Lori Loughlin and Felicity Huffman Named in College Admissions Class Action Suit

Felicity Huffman Lori Loughlin

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Over seven years, Singer is estimated to have taken in $25 million from wealthy parents in order to get their kids into elite schools by bribery and cheating.

"I'm now outraged and hurt because I feel that my son, my only child, was denied access to a college not because he failed to work and study hard enough but because wealthy individuals felt that it was okay to lie, cheat, steal and bribe their children's way into a good college". The suit names 45 individual defendants, including actors Lori Loughlin and Felicity Huffman, who each face criminal fraud charge in connection with the case. The court filing does not specify the colleges where her son applied or when he submitted his applications. President Peter Salovey's commens were just days after the former head women's soccer coach at Yale was one of the people charged in a massive college admissions scandal.

Singer previously pleaded guilty to running the scheme that relied upon a number of illegal activities - including bribing athletic coaches and hiring individuals to take tests for students - to get the children of TV star Felicity Huffman, former Pimco CEO Douglas Hodge, newly departed Hercules Capital CEO Manuel Henriquez and others into top-ranked US universities.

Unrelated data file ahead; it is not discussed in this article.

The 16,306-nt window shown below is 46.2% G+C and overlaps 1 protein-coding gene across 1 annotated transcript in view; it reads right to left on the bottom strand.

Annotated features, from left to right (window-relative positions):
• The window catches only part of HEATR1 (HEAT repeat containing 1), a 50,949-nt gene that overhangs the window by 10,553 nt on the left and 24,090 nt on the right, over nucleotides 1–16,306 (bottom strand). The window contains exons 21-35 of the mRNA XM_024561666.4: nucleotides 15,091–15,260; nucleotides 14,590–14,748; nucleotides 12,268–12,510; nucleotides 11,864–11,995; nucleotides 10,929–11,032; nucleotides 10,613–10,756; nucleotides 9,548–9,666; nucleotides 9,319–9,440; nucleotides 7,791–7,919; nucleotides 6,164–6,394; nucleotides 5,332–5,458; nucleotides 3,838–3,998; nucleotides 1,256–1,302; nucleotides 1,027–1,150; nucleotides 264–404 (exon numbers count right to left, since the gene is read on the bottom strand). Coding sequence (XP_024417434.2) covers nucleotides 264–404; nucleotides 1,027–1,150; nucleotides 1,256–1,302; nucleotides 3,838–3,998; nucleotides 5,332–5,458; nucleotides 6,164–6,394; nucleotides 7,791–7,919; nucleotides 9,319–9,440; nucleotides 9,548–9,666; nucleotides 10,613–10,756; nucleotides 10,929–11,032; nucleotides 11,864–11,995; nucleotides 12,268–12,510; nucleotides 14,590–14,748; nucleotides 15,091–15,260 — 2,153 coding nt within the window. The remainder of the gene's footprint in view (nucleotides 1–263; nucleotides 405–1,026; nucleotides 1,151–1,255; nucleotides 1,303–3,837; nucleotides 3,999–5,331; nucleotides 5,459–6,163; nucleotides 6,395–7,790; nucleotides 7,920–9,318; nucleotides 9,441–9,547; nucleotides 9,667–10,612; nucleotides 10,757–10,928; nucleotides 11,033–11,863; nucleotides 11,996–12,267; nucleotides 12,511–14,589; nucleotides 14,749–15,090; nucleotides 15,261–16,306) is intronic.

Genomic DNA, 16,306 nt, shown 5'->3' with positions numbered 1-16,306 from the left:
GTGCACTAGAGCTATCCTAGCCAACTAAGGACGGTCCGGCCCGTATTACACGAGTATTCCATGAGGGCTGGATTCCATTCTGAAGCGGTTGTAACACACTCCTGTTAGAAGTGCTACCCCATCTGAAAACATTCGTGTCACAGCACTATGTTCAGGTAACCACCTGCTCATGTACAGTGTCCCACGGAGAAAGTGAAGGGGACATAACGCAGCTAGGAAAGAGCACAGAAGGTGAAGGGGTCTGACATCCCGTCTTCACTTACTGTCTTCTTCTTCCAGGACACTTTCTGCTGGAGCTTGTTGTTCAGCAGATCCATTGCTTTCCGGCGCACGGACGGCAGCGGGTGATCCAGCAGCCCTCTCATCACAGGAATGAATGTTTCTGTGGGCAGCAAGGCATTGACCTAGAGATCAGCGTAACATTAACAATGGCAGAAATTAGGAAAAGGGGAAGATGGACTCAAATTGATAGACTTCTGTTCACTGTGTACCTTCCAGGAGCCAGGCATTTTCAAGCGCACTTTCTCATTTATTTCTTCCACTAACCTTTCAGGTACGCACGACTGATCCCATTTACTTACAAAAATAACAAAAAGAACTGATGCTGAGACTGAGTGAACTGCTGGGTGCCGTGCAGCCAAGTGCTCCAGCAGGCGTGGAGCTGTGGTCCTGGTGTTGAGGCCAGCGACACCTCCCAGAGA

Separately, two Stanford University students last Wednesday filed a federal class action suit against Stanford, University of Southern California (USC), University of California, Los Angeles, University of San Diego, University of Texas at Austin, Wake Forest University, Yale University and Georgetown University. Both of the students were denied admissions to these universities.

The sweeping criminal investigation, which came to light earlier this week, alleges that wealthy parents from different parts of the country sought out Newport Beach businessman William Singer with one overriding goal: to get their children into the best colleges. Singer would give bribes to college officials and coaches in exchange for assistance in helping the unqualified students' admissions.

Singer ran his ploy through Key Worldwide Foundation, a charity he started in 2012, prosecutors said in court papers.

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